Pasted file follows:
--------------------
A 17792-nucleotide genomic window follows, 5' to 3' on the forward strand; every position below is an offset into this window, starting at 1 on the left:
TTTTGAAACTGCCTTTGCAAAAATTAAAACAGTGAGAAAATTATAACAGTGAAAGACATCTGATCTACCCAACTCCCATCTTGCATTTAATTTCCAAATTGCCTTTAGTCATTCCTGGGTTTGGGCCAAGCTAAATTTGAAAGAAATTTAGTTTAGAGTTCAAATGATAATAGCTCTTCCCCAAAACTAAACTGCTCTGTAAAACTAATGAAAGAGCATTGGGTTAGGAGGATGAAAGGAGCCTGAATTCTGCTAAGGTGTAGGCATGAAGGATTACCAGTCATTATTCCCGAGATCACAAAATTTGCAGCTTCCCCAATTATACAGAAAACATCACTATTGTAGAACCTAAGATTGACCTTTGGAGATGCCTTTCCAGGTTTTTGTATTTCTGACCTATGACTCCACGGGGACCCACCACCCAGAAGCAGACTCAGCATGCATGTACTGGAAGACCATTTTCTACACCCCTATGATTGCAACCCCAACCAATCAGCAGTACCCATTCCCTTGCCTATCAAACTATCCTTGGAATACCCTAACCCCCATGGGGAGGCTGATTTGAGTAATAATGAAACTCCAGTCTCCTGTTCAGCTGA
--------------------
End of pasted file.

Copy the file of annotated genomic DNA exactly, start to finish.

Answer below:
A 17792-nucleotide genomic window follows, 5' to 3' on the forward strand; every position below is an offset into this window, starting at 1 on the left:
TTTTGAAACTGCCTTTGCAAAAATTAAAACAGTGAGAAAATTATAACAGTGAAAGACATCTGATCTACCCAACTCCCATCTTGCATTTAATTTCCAAATTGCCTTTAGTCATTCCTGGGTTTGGGCCAAGCTAAATTTGAAAGAAATTTAGTTTAGAGTTCAAATGATAATAGCTCTTCCCCAAAACTAAACTGCTCTGTAAAACTAATGAAAGAGCATTGGGTTAGGAGGATGAAAGGAGCCTGAATTCTGCTAAGGTGTAGGCATGAAGGATTACCAGTCATTATTCCCGAGATCACAAAATTTGCAGCTTCCCCAATTATACAGAAAACATCACTATTGTAGAACCTAAGATTGACCTTTGGAGATGCCTTTCCAGGTTTTTGTATTTCTGACCTATGACTCCACGGGGACCCACCACCCAGAAGCAGACTCAGCATGCATGTACTGGAAGACCATTTTCTACACCCCTATGATTGCAACCCCAACCAATCAGCAGTACCCATTCCCTTGCCTATCAAACTATCCTTGGAATACCCTAACCCCCATGGGGAGGCTGATTTGAGTAATAATGAAACTCCAGTCTCCTGTTCAGCTGA